By Libby Hopkins

In the early 80’s, Rotary International set out to rid the world of polio. For years, people feared this highly contagious viral infection that caused paralysis, breathing problems or even death. Almost three decades later, Rotary International is less than one percent away from eradicating polio. Nigeria, Pakistan and Afghanistan are the only countries left in the world that are still battling polio. This past January, Rotary announced it had raised more than $200 million in new money for polio eradication. In February of this year, India was removed from the list of polio-endemic countries. Many health experts expected India to be polio’s final stronghold, so the country’s polio-free designation after a full year of no new cases represented a major milestone.

Rotary’s efforts to eradicate polio are something that is near and dear to District 6890’s Historian, Ann Wade. She is the wife of current District governor, Tom Wade, and a survivor of polio. She was diagnosed with polio when she was 7-years-old and spent five months in the hospital battling the virus. “I wasn’t totally paralyzed like most victims were, mine mainly settled in my legs,” Wade said. She was able to overcome the virus with therapy, unlike some of the other children who were in the hospital with her. “At the time I had it, there was an epidemic of over 60 thousand cases in the United States; it was ramped and people didn’t know what  caused it and everyone was afraid of it,” Wade said.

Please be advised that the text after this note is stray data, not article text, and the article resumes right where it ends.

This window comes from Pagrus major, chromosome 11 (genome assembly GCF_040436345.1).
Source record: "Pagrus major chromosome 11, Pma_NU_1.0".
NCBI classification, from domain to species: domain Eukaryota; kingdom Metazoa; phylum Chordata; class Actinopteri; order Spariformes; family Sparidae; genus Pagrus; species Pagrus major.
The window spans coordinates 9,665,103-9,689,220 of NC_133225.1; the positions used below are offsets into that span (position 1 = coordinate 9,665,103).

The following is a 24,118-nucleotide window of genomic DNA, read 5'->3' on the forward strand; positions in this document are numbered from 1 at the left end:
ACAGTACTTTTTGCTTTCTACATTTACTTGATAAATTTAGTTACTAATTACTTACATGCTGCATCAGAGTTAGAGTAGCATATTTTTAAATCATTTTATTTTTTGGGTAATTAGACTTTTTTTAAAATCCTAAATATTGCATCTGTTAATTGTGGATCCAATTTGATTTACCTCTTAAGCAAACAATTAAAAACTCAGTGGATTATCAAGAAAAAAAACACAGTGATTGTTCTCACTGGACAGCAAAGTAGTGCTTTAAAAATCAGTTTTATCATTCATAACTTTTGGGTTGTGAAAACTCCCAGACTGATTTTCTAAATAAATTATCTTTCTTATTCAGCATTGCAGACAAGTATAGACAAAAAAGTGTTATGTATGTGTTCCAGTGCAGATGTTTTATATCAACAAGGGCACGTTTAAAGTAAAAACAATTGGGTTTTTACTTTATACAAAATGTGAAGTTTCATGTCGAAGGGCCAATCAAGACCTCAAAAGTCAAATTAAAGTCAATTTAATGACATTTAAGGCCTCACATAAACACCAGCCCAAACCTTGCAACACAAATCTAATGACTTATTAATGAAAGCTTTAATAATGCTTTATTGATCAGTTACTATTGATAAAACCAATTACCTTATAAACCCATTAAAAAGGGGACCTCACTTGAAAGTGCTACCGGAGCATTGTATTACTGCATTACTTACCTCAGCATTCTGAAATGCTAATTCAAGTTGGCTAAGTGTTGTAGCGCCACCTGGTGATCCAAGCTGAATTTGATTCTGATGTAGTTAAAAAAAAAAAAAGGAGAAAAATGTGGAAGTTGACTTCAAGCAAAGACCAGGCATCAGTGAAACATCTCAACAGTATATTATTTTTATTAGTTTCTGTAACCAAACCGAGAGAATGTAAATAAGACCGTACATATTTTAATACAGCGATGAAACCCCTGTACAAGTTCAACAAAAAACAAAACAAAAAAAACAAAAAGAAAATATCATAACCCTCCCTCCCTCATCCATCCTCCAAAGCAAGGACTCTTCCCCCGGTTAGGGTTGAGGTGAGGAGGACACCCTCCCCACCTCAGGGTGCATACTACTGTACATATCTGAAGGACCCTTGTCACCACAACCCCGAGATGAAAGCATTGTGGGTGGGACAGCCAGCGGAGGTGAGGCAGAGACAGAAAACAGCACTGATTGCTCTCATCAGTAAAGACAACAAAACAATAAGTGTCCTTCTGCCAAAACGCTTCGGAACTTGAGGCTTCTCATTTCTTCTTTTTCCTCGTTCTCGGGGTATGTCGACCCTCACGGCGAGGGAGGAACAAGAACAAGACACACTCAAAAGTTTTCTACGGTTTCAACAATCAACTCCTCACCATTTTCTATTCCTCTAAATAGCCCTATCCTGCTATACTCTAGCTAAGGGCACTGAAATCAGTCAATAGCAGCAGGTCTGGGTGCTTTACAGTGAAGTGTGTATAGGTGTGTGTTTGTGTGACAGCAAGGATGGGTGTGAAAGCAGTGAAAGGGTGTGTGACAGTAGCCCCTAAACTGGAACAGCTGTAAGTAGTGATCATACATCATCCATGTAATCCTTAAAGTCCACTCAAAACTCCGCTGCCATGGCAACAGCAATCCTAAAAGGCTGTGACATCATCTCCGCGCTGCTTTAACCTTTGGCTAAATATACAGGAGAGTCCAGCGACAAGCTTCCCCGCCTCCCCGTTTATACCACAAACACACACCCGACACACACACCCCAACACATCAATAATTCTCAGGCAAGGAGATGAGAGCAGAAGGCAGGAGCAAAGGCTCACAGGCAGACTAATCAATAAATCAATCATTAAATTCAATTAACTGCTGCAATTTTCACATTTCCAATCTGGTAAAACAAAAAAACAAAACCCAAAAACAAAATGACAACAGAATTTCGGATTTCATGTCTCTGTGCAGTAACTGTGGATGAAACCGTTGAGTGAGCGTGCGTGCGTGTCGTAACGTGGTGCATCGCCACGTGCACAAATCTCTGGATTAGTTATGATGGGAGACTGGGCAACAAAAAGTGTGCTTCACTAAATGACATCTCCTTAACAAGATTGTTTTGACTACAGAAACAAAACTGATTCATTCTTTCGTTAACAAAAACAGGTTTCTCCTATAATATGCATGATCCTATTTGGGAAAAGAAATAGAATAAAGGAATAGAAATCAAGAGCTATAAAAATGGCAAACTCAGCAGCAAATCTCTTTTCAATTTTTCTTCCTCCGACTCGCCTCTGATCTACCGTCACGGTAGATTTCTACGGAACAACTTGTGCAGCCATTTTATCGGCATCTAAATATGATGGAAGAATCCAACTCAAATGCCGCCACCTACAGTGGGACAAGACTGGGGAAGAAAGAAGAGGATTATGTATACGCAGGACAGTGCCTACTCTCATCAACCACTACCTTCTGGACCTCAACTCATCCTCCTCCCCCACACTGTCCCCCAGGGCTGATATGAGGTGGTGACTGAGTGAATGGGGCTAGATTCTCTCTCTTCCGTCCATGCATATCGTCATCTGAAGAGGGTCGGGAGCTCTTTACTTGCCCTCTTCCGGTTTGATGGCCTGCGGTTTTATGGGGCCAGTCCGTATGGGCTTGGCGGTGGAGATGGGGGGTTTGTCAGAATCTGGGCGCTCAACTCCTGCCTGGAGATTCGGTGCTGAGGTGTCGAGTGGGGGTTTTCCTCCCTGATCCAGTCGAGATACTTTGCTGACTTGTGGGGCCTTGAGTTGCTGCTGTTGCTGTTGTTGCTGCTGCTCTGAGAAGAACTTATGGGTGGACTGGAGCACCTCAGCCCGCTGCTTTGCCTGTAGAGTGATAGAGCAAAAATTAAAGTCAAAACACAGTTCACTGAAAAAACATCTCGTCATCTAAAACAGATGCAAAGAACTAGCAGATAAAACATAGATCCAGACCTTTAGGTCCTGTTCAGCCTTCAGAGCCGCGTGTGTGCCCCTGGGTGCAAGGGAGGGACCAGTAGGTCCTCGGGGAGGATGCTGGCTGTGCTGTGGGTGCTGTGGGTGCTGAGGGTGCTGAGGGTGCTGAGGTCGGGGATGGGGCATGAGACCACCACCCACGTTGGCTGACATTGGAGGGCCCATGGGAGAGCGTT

World Polio Day was this past October, and Rotary International launched the “World’s Biggest Commercial”, an interactive campaign at, that gives everyone a chance to help them continue their efforts in the eradication of polio. There is no cure and vaccination is the best prevention. Rotary is a global humanitarian organization with more than 1.2 million members in 34,000 rotary clubs in over 200 countries and geographical areas. For more information on rotary’s efforts to eradicate polio or if you would like to make a donation to their cause, you can visit their website at


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Libby Hopkins has been a part of the Brandon community for more than 30 years. She is a graduate of USF with a degree in journalism. She has been a freelance writer for The Osprey Observer Newspaper since 2008. She also the Executive Director of Center Place Fine Arts and Civic Association. She is a dog mom to her rescue dog, Marshall. She loves being a part of the Brandon Community and she loves sharing positive news about our community.